The charity helps chronically ill children. In return, Kahne helps Bentley raise money for Vanderbilt Children’s Hospital in Nashville.

 “You build up some celebrity currency,” Bentley said. “You then find ways to spend it as wisely as you can.”

The Real Smooth Jazz

Friday, June 20th, 2008

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For me, the only smooth jazz is the one with a sultry jazz vocalist causing the audience to hang on to every note.  That is what is happening at Churchill Grounds every Tuesday during the Danny Harper jam session.  The show is full of great local talent in the band and out front on vocals.  Led by noted Atlanta-based trumpheter Danny Harper, who was a student under jazz legend Donald Byrd, the jam session has become the testing ground for musicians young and old to sharpen their talents in front of an appreciative audience.  It’s not uncommon for even national and international jazz stars to stop by while in town to play during one of the sets. 

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The night I was there we got a heavy dose of some really nice vocalist.  There was a great rendition of “Georgia on my Mind”, with a jazzy twist of coarse.  This is always a crowd pleaser.  There was some really good scatting.   Not every one can pull this off successfully.   Most of the songs were standards with one exception being an original piece performed by a spoken word artist name “Focus”.  The title of his piece being “With the Price of Gas”.  How timely.   

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The really cool thing about this jam session is it feels like a family type atmosphere.  All the musicians know each other and they treat the audience like old friends.  No stuff shirt types here. did jazz trivia and gave away concert tickets during the break.   It added an interactive element to the evening that changed up the pace in positive way.  The ambiance is dark and cozy.  I noticed several younger couples on dates.  The show went till almost 1am.  Only the bravest of souls were still there by then.  The music was hot till the very last note.

In all, I would highly recommend Churchill Grounds’ Tuesday night jam session with Danny Harper.  It’s a hip jazz spot that has a little something for everyone.  Smooth vocals for the average music lover and great musicianship for the die-hard jazz lovers.  It’s the jazz spot in Atlanta.

New Local Music Venue

Wednesday, June 11th, 2008

The East Atlanta Icehouse Cometh
Originally posted on April 27th, 2008 on Drive a Faster Car

While glancing through the new Creative Loafing, I happened across this help wanted ad:

“New music venue, East Atlanta Ice-House, currently hiring all positions. Apply in person at 543 Flat Shoals Ave., 12-5pm M-F.”

Which is slightly ironic as I had completely glossed over this article in CL a couple of weeks back.  Either way, the empty shell of the Echo Lounge is set to be reopen as a new venue & restaurant called the East Atlanta Icehouse.  The name derives from the fact the building originally used to store ice back in the 20’s.  They plan to “host a variety of home-grown and worldwide musical styles, as well as a diverse roster of live dj’s.”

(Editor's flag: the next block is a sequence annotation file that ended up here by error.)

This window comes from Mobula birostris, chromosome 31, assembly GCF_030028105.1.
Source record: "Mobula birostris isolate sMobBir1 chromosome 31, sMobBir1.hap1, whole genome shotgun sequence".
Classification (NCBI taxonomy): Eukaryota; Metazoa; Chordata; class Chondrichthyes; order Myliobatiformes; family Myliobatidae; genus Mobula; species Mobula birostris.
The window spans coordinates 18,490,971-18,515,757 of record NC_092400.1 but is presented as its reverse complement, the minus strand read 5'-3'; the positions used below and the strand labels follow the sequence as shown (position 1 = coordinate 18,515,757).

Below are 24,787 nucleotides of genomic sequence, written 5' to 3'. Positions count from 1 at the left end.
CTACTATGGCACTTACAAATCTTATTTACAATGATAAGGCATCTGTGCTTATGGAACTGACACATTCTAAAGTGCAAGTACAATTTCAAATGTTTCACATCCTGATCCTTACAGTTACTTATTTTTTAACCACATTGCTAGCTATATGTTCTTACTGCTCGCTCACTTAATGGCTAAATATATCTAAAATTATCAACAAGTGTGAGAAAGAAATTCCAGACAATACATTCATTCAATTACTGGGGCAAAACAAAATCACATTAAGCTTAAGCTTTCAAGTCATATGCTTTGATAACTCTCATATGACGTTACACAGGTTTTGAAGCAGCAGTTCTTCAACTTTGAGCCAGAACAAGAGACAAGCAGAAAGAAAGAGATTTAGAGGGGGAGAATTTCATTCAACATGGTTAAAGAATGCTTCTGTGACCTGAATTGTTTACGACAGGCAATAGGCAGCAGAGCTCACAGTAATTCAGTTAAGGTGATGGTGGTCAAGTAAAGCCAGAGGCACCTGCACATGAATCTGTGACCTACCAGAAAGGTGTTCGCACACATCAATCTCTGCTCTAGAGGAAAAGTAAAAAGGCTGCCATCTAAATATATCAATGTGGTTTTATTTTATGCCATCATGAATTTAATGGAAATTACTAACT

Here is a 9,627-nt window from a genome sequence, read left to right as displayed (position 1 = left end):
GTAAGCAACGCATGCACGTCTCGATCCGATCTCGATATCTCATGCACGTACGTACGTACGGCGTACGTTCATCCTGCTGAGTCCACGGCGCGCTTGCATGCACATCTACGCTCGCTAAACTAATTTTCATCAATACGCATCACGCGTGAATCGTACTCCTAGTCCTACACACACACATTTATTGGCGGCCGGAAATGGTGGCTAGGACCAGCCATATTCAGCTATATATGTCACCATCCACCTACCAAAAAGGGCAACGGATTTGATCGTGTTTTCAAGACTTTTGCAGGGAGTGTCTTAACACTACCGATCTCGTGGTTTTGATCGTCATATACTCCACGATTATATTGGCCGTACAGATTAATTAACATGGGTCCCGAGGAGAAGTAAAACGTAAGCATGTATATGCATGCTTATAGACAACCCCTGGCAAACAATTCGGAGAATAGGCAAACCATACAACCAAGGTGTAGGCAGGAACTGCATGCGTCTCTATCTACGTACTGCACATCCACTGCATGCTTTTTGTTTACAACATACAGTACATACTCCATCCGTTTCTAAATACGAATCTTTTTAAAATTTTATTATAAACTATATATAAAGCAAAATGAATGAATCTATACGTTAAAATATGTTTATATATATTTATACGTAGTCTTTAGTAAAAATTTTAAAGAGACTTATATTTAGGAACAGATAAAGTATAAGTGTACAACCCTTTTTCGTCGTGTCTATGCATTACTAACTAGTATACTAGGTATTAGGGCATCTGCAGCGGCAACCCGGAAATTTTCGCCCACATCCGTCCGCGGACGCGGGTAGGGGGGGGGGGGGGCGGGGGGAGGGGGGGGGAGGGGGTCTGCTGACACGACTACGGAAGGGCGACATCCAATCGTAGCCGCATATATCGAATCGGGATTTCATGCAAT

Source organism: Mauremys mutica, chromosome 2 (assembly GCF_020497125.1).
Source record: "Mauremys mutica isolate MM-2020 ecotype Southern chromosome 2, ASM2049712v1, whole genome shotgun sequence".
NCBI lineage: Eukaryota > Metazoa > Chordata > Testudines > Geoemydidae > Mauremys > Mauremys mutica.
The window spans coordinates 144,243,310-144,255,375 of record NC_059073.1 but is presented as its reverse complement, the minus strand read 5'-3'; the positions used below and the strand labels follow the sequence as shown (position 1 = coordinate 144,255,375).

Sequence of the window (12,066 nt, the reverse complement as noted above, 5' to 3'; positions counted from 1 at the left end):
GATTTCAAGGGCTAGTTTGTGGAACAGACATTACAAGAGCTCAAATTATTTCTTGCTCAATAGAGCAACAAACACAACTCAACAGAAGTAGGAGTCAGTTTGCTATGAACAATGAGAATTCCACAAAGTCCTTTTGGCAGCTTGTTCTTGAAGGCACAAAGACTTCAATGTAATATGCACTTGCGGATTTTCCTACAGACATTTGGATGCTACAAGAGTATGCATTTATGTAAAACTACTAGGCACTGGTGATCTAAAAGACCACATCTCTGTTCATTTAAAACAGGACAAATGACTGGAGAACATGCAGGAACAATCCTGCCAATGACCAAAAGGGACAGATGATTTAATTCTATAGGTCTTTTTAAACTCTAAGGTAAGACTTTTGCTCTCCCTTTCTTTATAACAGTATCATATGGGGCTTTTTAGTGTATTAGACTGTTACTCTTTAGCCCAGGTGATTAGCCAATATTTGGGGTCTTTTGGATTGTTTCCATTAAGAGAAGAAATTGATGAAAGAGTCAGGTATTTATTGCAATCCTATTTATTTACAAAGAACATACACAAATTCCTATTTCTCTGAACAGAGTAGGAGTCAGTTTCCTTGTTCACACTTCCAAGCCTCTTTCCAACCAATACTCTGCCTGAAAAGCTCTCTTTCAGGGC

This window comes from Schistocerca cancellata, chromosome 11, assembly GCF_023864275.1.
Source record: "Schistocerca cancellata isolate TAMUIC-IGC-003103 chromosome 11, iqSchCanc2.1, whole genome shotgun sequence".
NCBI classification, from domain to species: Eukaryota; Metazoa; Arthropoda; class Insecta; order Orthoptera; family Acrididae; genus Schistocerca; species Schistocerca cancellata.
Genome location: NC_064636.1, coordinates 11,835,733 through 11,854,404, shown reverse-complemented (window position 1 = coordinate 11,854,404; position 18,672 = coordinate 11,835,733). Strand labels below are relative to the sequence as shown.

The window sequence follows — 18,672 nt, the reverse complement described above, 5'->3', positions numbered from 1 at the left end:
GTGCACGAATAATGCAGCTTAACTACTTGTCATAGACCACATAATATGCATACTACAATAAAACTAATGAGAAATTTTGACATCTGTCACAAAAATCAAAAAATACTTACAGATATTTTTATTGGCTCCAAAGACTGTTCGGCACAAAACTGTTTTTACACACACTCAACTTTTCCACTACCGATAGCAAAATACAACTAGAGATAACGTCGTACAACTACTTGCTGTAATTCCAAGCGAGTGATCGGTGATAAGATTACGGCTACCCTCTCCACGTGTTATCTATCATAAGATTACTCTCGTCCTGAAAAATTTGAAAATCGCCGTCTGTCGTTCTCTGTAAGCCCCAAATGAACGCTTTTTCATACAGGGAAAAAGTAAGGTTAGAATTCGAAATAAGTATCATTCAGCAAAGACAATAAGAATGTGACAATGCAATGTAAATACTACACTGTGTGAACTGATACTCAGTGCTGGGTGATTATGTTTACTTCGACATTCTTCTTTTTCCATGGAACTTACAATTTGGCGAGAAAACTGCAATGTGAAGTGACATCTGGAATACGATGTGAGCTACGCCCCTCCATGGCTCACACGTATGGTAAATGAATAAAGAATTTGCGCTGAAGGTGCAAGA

According to their website and MySpace page, they should be open in May.  In fact, they already have a show booked on May 7th with Hal9000, Young Antiques & The Hitchcocksand another show on May 18th with VieTNam and The Subliminator.  Not sure if and when they’re going to start booking national acts (one local promoter I spoke with said he has no plans to work with them), but at least this town will have another 500 – 800 capacity venue.  ‘Cause we definitely need it. 


Monday, April 7th, 2008


This month, April, is Jazz Appreciation Month, I’m told. The Smithsonian Institute has a hand in this, I’m further told. So I started wondering about it. I thought, “Baseball is a huge industry in this country. Everybody’s making millions of dollars from it and the American people really love baseball. And the regular season starts in April. So why not make it “Baseball Appreciation Month?” I realized, of course, that nothing would ever make me care any more about baseball than I do now, which is not at all. And nothing, I mean nothing, will make the American people care more about jazz, what little they care about it in the first place.

So why a Jazz Appreciation Month? I’ve been trying to find a good answer to this question, but it doesn’t seem to be anywhere. One would think, in a child-like way, that the month of April was to be set aside strictly for the consideration and patronizing of all things jazz-music. “Come on, baby, it’s jazz month. We need to be good citizens and go to Churchill Grounds.” Jazz musicians would receive in the mail a button they can wear on their jackets, so all through the month of April we’d get discounts at the stores and little old ladies would help us cross the street. Restaurants could prepare special menus for jazz musicians. On the house, of course. Parents would point us out to their kids: “Look, honey. It’s a jazz musician.” For one month, we could be APPRECIATED.